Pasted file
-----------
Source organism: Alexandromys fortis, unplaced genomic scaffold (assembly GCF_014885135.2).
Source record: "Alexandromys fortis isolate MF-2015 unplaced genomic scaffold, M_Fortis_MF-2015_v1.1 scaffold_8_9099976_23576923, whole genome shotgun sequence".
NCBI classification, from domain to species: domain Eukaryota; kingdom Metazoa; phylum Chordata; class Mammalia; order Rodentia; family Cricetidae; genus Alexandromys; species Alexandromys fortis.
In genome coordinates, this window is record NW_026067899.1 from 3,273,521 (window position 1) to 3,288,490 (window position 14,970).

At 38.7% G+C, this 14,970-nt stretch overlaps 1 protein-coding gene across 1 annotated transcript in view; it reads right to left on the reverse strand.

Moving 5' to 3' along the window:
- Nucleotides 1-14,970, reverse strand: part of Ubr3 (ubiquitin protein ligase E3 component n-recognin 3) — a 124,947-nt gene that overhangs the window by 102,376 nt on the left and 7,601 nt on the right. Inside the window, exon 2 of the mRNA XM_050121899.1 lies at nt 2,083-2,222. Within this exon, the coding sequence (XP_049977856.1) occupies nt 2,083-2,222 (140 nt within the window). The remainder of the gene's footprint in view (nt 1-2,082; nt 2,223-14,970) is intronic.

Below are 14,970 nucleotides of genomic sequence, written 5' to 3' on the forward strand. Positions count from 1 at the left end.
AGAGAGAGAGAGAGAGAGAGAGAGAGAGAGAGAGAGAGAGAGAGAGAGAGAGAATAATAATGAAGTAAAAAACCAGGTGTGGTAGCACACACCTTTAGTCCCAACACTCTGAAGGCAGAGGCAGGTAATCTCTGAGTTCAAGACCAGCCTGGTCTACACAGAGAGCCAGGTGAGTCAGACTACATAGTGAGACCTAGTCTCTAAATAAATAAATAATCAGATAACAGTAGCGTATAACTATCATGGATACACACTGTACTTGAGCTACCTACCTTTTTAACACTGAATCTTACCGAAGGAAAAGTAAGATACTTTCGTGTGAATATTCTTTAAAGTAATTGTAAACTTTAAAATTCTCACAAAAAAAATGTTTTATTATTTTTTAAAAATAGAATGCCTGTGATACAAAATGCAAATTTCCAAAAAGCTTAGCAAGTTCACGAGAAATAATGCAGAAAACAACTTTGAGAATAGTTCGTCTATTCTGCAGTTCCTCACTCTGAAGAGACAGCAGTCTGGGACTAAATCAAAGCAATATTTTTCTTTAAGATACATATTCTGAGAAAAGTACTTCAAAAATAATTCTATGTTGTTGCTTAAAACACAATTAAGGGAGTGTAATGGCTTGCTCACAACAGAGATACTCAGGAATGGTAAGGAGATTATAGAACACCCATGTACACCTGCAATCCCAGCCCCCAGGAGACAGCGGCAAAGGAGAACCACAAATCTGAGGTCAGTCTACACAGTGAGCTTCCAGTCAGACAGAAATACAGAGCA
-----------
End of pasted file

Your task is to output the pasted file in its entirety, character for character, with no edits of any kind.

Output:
Source organism: Alexandromys fortis, unplaced genomic scaffold (assembly GCF_014885135.2).
Source record: "Alexandromys fortis isolate MF-2015 unplaced genomic scaffold, M_Fortis_MF-2015_v1.1 scaffold_8_9099976_23576923, whole genome shotgun sequence".
NCBI classification, from domain to species: domain Eukaryota; kingdom Metazoa; phylum Chordata; class Mammalia; order Rodentia; family Cricetidae; genus Alexandromys; species Alexandromys fortis.
In genome coordinates, this window is record NW_026067899.1 from 3,273,521 (window position 1) to 3,288,490 (window position 14,970).

At 38.7% G+C, this 14,970-nt stretch overlaps 1 protein-coding gene across 1 annotated transcript in view; it reads right to left on the reverse strand.

Moving 5' to 3' along the window:
- Nucleotides 1-14,970, reverse strand: part of Ubr3 (ubiquitin protein ligase E3 component n-recognin 3) — a 124,947-nt gene that overhangs the window by 102,376 nt on the left and 7,601 nt on the right. Inside the window, exon 2 of the mRNA XM_050121899.1 lies at nt 2,083-2,222. Within this exon, the coding sequence (XP_049977856.1) occupies nt 2,083-2,222 (140 nt within the window). The remainder of the gene's footprint in view (nt 1-2,082; nt 2,223-14,970) is intronic.

Below are 14,970 nucleotides of genomic sequence, written 5' to 3' on the forward strand. Positions count from 1 at the left end.
AGAGAGAGAGAGAGAGAGAGAGAGAGAGAGAGAGAGAGAGAGAGAGAGAGAGAATAATAATGAAGTAAAAAACCAGGTGTGGTAGCACACACCTTTAGTCCCAACACTCTGAAGGCAGAGGCAGGTAATCTCTGAGTTCAAGACCAGCCTGGTCTACACAGAGAGCCAGGTGAGTCAGACTACATAGTGAGACCTAGTCTCTAAATAAATAAATAATCAGATAACAGTAGCGTATAACTATCATGGATACACACTGTACTTGAGCTACCTACCTTTTTAACACTGAATCTTACCGAAGGAAAAGTAAGATACTTTCGTGTGAATATTCTTTAAAGTAATTGTAAACTTTAAAATTCTCACAAAAAAAATGTTTTATTATTTTTTAAAAATAGAATGCCTGTGATACAAAATGCAAATTTCCAAAAAGCTTAGCAAGTTCACGAGAAATAATGCAGAAAACAACTTTGAGAATAGTTCGTCTATTCTGCAGTTCCTCACTCTGAAGAGACAGCAGTCTGGGACTAAATCAAAGCAATATTTTTCTTTAAGATACATATTCTGAGAAAAGTACTTCAAAAATAATTCTATGTTGTTGCTTAAAACACAATTAAGGGAGTGTAATGGCTTGCTCACAACAGAGATACTCAGGAATGGTAAGGAGATTATAGAACACCCATGTACACCTGCAATCCCAGCCCCCAGGAGACAGCGGCAAAGGAGAACCACAAATCTGAGGTCAGTCTACACAGTGAGCTTCCAGTCAGACAGAAATACAGAGCA